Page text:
Biologics are one of the new tools in the arsenal for fighting Crohn’s disease. These medications work in a targeted way to reduce the cause of inflammation in the GI tract. Doctors who once reserved biologics for patients who failed other treatments are now using them sooner in the disease process because of their high success rates and potential to reduce permanent damage. For Crohn’s patients this is even more important as there is no cure or surgical fix for the disease. Treatment focuses on achieving a remission of symptoms and preventing future flare ups.
Biologics are given through an infusion which means that the medication is delivered through an IV directly into your blood stream. These are a few tips that will make the process as easy as possible.
First things first
Once your doctor prescribes a biologic you should discuss any vaccinations or tests that need to be done before the first infusion. Tuberculosis and hepatitis B infection can both be activated if they are present in your body when you suppress the immune system with biologics. Your physician will want to test for these conditions and monitor your symptoms to keep you healthy.
For female patients it is important to be sure that you are not pregnant before beginning treatments because they could have a negative impact on the developing baby. There is not enough information on their safety during pregnancy to recommend them accross the board. During treatments you will also need a reliable form of birth control for the same reason.
The doctor may also want to check other labs as indicated by your overall health.
Check with your insurance and plan for the payments
It is important to know if your insurance requires a precertification for any tests or treatments as well as how much your portion of the treatment will cost. If you don’t have insurance or you can’t afford your portion it can help to contact the hospital or clinic. Often times there are need based programs in place that can help. The manufacturer’s website may also have a copay card to help offset the cost of the medications.
Speak up and ask questions
If you have questions be sure to ask the person scheduling your appointment to set some time aside for those concerns to be addressed. Your physician may not be the one doing the infusion. In that instance you may want to write a list for your doctor and schedule a separate appointment to go over your concerns. Should you have any questions during your infusion please be sure to speak up.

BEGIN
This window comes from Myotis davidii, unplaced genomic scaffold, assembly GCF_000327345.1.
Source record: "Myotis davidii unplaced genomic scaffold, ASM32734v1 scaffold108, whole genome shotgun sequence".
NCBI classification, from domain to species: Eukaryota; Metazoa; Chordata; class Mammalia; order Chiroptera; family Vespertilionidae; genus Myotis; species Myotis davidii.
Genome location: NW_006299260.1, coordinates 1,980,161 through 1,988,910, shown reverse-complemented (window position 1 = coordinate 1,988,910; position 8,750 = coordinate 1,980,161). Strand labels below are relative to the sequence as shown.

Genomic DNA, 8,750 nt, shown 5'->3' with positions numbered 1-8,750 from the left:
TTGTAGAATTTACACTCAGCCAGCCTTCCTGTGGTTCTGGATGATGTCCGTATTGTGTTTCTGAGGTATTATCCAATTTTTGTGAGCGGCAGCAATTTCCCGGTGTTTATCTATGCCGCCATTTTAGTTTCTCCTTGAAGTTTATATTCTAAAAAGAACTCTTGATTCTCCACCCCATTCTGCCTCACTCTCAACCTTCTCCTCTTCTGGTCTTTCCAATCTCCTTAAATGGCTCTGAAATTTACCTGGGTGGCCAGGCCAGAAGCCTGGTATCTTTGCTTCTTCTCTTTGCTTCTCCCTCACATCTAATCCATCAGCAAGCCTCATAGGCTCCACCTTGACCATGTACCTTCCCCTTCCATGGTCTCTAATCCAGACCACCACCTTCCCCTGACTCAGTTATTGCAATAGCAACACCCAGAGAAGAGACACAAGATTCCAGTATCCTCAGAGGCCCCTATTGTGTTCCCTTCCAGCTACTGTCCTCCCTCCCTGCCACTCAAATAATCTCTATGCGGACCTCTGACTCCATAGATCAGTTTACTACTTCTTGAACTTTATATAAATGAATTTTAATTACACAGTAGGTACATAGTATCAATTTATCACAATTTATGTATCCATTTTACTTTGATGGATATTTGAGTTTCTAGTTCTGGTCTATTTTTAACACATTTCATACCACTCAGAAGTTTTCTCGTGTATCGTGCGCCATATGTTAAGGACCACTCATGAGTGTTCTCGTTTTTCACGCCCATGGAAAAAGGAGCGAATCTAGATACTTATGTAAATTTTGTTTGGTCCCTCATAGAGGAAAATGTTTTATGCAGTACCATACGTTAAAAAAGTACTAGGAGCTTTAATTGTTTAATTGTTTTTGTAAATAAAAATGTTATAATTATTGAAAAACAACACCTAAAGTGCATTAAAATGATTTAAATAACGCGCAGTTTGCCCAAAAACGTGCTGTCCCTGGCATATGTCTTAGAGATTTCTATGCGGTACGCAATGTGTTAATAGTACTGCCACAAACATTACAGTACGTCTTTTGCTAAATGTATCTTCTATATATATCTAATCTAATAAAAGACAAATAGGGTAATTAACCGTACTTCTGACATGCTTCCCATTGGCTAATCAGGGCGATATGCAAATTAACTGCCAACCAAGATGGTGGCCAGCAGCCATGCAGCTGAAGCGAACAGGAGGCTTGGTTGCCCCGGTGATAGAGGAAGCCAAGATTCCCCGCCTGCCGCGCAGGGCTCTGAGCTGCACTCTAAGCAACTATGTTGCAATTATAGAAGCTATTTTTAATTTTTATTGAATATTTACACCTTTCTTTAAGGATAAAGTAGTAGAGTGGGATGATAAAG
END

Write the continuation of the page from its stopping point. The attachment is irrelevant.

Know ahead of time where you will get your treatment
It is important to know ahead of time where you will have your infusions done. Some of the places you may have as options for your infusion could be your doctor’s office, home health nursing, infusion centers or even your local hospital. Be sure to set your infusion schedule at the place that will be the most convenient in order to help you to keep all of your appointments.
Healthy steps to take before the infusions
It is very important to be as healthy as possible when undergoing treatments with biologics. In the days prior to the treatment be sure to stay hydrated by drinking enough water. Get a good night’s sleep and eat a healthy meal before heading to the hospital. If you have been sick or have been exposed to something like the flu be sure to let your physician know ahead of time. They may wish to delay your appointment until you are well.
Bring a friend with you
It is not possible to predict exactly how you will react to the treatments. While biologics tend to have fewer side effects than other medications they may make you tired, give you a headache or you may have a reaction to the medication. The pre-medications may also cause unforeseen side effects. Having a friend along can insure that you make it to and from your appointment safely. In addition a friend can be an advocate, support or simply someone to pass the time with while you have the infusion done.
Set aside enough time for your appointment
You should expect to have some time waiting while the pre-medication and then the biologic is infused. Depending on which medications are used you can expect to be there for two to three hours. Being on time to your appointment can help avoid extra wait time in the lobby.
Make the appointment as comfy as possible
Some of the things you may want to have for your appointment are comfy clothing, a warm blanket, books or magazines, snacks, a drink and whatever electronic device that will help you pass the time. Once you get used to having scheduled infusions you may want to stash a “go bag” in your vehicle so you don’t forget any of the comforts from home.
Any new treatment or procedure can be a scary thing to face. Fear of the unknown tends to be the biggest cause of anxiety so following these tips, asking as many questions as you need to, talking with someone else who has been there or joining a support group can help to put your mind at ease. Hopefully in the days and weeks to come the treatments will become second nature and have you feeling your best in no time.
_Jennifer has a bachelor’s degree in dietetics as well as graduate work in public health and nutrition. She has worked with families dealing with digestive disease, asthma and food allergies for the past 12 years. Jennifer also serves the Board of Directors for Pediatric Adolescent Gastroesophageal Reflux Association (PAGER). _
Jennifer Rackley is a nutritionist and mother of three girls. Two of her children have dealt with acid reflux disease, food allergies, migraines, and asthma. She has a Bachelor of Science in dietetics from Harding University and has done graduate work in public health and nutrition through Eastern Kentucky University. In addition to writing for HealthCentral, she does patient consults and serves on the Board of Directors for the Pediatric Adolescent Gastroesophageal Reflux Association.